As far as selling androgynous products, it’s tough to get and really expensive. We want to work more with those that are less represented in little boutiques. We’re a place where anyone can come in, and try something on, and have a place to feel comfortable and experiment with what they want their style to be. We love that.”

— Molly Freeman

Revival, traditionally a women’s store at 117 College St., is primarily aimed at women of adult and mature ages. However, the store is working to include all manner of expression and identity in support of the androgynous movement. The store added a men’s section with gender-neutral options and is cross-stocking its clothing (putting some men’s clothes in the women’s section and vice versa).

“We have been promoting the movement by using social media as a tool to feature visibility and representation for all genders,” Revival manager Liv Stark said.“We also try to carry brands that support inclusive attitudes, because it’s important to us to not only work toward acceptance in Iowa City but on a larger corporate scale as well.”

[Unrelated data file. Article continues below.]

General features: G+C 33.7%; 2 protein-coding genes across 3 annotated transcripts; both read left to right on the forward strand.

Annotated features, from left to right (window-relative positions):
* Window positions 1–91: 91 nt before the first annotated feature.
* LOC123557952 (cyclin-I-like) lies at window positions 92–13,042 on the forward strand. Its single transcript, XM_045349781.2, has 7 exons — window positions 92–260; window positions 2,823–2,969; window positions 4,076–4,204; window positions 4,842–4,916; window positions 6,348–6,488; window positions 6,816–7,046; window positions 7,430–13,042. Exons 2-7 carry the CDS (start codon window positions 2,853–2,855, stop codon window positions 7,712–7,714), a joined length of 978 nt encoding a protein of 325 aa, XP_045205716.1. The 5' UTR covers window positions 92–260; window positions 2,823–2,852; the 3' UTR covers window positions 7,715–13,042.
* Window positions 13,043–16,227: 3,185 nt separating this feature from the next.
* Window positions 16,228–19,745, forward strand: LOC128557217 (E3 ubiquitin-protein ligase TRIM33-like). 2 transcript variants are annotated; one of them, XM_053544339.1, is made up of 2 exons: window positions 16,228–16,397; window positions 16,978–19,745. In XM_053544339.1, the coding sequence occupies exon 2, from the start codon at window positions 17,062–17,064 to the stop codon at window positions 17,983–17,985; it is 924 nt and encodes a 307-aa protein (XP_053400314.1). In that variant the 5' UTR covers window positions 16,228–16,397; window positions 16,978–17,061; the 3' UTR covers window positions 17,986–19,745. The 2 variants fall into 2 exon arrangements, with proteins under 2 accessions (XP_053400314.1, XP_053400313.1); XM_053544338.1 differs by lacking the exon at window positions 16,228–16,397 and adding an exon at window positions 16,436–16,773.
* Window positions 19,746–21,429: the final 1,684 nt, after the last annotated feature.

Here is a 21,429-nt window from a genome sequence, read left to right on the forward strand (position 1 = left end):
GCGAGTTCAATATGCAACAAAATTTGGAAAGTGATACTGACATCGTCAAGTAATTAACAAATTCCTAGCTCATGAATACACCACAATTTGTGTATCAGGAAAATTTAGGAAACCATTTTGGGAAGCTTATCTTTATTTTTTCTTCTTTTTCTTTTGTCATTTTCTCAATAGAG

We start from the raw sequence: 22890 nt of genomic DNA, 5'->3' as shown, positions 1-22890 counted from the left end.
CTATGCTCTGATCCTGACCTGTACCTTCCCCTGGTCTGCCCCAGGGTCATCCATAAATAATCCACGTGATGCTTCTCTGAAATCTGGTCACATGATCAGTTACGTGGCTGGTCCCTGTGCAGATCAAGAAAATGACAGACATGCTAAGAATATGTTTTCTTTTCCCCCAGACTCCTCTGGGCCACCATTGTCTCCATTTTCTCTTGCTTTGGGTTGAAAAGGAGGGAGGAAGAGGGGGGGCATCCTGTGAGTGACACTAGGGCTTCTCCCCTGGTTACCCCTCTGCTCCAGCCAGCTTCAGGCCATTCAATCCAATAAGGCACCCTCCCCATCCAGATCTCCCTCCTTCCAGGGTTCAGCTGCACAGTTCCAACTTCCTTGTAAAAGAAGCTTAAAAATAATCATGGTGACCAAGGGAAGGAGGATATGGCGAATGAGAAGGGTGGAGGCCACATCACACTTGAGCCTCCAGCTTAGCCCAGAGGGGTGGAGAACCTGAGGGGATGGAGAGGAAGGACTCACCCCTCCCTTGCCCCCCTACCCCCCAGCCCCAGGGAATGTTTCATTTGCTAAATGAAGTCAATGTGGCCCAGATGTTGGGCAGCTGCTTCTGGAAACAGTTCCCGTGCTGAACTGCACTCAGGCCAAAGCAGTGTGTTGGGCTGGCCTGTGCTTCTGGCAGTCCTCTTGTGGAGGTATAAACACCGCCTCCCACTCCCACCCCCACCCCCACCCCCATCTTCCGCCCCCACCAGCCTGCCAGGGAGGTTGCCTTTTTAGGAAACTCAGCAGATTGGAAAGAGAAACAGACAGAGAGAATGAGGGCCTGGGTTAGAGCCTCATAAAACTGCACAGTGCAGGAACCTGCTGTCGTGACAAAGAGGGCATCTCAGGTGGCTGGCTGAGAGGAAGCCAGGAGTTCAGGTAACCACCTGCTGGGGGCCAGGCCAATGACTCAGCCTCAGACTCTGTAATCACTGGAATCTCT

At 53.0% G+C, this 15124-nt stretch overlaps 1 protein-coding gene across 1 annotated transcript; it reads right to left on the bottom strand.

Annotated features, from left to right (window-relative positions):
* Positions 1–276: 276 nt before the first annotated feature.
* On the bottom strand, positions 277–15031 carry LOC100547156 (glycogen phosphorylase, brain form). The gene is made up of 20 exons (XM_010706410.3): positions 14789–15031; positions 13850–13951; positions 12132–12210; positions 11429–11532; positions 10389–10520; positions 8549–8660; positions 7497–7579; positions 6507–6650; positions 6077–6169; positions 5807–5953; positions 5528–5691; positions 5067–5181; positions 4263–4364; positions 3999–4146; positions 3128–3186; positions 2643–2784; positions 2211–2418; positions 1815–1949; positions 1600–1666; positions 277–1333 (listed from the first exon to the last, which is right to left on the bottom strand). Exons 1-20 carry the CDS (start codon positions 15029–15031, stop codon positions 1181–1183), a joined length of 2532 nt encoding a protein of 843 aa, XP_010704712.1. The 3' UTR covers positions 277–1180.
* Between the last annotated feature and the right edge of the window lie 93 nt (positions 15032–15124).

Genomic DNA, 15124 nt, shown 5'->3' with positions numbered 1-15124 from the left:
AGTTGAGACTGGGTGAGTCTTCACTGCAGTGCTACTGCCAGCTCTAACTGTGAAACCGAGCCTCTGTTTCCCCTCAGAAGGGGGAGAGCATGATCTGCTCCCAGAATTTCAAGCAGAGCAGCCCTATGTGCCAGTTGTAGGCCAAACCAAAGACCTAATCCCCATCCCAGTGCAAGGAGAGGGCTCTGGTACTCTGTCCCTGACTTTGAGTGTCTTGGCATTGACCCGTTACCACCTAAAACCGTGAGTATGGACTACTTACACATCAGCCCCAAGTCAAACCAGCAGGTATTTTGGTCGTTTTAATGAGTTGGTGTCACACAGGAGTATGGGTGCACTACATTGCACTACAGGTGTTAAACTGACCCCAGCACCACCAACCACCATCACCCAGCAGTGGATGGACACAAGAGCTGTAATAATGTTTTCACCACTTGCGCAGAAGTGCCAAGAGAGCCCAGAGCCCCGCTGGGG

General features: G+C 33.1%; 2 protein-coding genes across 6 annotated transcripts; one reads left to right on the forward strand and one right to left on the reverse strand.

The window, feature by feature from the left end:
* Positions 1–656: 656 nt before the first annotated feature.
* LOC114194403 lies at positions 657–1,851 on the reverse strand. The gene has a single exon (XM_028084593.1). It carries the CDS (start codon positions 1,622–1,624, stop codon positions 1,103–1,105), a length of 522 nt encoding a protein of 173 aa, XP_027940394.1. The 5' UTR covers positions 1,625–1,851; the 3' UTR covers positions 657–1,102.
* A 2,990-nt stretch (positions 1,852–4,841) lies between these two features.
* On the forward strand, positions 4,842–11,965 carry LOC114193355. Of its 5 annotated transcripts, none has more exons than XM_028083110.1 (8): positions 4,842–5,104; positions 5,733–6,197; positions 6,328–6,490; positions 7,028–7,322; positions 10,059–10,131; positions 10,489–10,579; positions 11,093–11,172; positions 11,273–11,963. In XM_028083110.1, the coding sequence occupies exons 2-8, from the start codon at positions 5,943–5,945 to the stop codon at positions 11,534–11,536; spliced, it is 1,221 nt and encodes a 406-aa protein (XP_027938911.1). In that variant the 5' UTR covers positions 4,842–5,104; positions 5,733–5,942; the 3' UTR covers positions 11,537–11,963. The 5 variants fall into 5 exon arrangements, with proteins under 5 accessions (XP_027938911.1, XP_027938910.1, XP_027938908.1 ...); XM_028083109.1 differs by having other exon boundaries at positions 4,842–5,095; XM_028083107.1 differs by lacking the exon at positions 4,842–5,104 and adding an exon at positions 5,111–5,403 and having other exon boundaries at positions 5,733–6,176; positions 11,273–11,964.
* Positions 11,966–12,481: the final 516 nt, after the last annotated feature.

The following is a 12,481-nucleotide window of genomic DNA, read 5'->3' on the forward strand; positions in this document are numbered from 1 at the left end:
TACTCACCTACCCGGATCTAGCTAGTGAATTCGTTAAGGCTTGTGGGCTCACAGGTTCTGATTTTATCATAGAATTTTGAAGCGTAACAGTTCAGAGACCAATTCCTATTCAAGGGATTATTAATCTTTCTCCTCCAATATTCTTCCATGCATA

In today’s America, cuts, fits, fabrics, and even colors separate gendered clothing. Men today often wear looser fitting clothing so as not to seem curvaceous and effeminate. Lighter and brighter colors are seen as more feminine, leaving traditional men’s fashion with neutral, quiet shades. It’s pink or blue at birth and doesn’t get much more colorful from there.

Even the wish for fashion has been assigned to a gender. Virginia Postrel, the author of The Power of Glamour: Longing and the Art of Visual Persuasion, argues that prejudiced criticism of fashion is rooted in our culture. Men are not expected to want fashion, and it is not made readily or affordably available to them to the extent that women’s fashion is.

UI junior Nate Kouri pushes the boundary without a thought crossing his mind. By shopping wherever he finds himself, Kouri selects with an emotion-based mindset, searching for bright colors and cuts that will flatter his frame. For Kouri, women’s clothing is often more fun, expressive, and extravagant.

“Depending on how the clothes make me feel and how I feel that day, I will wear them,” Kouri said. “Shape and color change the way you think about yourself and how you interact with things. A lot of women’s clothes I like more than men’s clothes, but I don’t have the measurements.”